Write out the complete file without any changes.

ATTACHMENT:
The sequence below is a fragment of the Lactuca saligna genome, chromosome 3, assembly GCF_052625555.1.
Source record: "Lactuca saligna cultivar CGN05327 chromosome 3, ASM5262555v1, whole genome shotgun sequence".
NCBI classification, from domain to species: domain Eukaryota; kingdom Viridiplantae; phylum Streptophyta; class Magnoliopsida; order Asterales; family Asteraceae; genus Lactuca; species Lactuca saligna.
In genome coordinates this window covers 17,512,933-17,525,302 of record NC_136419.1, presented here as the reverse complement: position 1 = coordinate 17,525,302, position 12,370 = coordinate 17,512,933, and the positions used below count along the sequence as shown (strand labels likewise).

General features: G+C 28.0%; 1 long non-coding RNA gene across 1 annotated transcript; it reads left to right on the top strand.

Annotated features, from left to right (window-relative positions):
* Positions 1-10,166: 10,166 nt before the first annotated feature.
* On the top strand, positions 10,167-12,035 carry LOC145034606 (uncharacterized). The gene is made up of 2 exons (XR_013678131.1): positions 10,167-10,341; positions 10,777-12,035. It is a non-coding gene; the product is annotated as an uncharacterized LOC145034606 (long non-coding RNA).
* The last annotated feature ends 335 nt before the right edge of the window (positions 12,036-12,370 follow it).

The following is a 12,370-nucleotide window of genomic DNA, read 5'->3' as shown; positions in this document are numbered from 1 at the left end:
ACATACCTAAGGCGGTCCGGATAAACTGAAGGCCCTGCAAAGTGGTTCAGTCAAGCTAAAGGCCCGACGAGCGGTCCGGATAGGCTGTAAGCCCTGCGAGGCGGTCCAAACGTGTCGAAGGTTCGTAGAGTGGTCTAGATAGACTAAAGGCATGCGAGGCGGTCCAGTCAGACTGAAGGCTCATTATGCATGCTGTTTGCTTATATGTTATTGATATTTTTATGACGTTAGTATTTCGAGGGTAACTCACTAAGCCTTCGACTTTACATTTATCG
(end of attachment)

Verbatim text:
The sequence below is a fragment of the Lactuca saligna genome, chromosome 3, assembly GCF_052625555.1.
Source record: "Lactuca saligna cultivar CGN05327 chromosome 3, ASM5262555v1, whole genome shotgun sequence".
NCBI classification, from domain to species: domain Eukaryota; kingdom Viridiplantae; phylum Streptophyta; class Magnoliopsida; order Asterales; family Asteraceae; genus Lactuca; species Lactuca saligna.
In genome coordinates this window covers 17,512,933-17,525,302 of record NC_136419.1, presented here as the reverse complement: position 1 = coordinate 17,525,302, position 12,370 = coordinate 17,512,933, and the positions used below count along the sequence as shown (strand labels likewise).

General features: G+C 28.0%; 1 long non-coding RNA gene across 1 annotated transcript; it reads left to right on the top strand.

Annotated features, from left to right (window-relative positions):
* Positions 1-10,166: 10,166 nt before the first annotated feature.
* On the top strand, positions 10,167-12,035 carry LOC145034606 (uncharacterized). The gene is made up of 2 exons (XR_013678131.1): positions 10,167-10,341; positions 10,777-12,035. It is a non-coding gene; the product is annotated as an uncharacterized LOC145034606 (long non-coding RNA).
* The last annotated feature ends 335 nt before the right edge of the window (positions 12,036-12,370 follow it).

The following is a 12,370-nucleotide window of genomic DNA, read 5'->3' as shown; positions in this document are numbered from 1 at the left end:
ACATACCTAAGGCGGTCCGGATAAACTGAAGGCCCTGCAAAGTGGTTCAGTCAAGCTAAAGGCCCGACGAGCGGTCCGGATAGGCTGTAAGCCCTGCGAGGCGGTCCAAACGTGTCGAAGGTTCGTAGAGTGGTCTAGATAGACTAAAGGCATGCGAGGCGGTCCAGTCAGACTGAAGGCTCATTATGCATGCTGTTTGCTTATATGTTATTGATATTTTTATGACGTTAGTATTTCGAGGGTAACTCACTAAGCCTTCGACTTTACATTTATCG